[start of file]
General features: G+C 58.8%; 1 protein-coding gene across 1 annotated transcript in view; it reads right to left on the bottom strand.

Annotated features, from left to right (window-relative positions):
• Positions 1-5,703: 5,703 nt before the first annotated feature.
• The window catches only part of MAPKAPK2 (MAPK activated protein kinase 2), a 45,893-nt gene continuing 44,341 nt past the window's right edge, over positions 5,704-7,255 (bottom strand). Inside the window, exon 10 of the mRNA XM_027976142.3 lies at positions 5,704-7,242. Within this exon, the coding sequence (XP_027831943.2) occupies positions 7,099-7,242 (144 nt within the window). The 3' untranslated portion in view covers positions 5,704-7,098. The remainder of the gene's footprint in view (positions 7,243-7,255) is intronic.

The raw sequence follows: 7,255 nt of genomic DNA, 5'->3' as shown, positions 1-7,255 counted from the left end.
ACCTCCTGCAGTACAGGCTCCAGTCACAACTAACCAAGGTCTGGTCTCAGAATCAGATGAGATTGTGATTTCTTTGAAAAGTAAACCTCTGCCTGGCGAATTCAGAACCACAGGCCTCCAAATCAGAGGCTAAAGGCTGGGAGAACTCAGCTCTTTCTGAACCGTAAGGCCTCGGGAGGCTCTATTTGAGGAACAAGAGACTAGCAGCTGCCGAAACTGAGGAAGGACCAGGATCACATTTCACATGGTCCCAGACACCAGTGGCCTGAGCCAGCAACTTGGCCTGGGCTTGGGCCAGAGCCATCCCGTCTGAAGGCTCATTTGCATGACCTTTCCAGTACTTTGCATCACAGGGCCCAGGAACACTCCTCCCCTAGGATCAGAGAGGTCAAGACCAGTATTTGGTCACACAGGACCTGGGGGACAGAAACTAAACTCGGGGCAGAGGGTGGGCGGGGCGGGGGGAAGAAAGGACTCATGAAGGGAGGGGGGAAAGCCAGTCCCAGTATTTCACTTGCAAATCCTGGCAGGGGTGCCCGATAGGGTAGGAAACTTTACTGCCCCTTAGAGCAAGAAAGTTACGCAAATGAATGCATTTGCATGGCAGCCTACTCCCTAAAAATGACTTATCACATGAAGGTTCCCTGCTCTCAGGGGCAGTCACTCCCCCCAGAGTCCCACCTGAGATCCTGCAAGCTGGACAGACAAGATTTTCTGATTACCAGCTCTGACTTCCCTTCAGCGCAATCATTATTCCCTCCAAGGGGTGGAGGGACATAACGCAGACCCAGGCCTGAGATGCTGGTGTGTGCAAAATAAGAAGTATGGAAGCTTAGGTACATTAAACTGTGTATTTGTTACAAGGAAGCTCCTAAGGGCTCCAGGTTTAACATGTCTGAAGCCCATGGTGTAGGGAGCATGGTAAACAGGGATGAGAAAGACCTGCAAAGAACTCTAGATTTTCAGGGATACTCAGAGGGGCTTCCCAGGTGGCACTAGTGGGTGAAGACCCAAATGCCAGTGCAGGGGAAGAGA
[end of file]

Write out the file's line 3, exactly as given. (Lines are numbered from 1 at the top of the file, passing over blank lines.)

• Positions 1-5,703: 5,703 nt before the first annotated feature.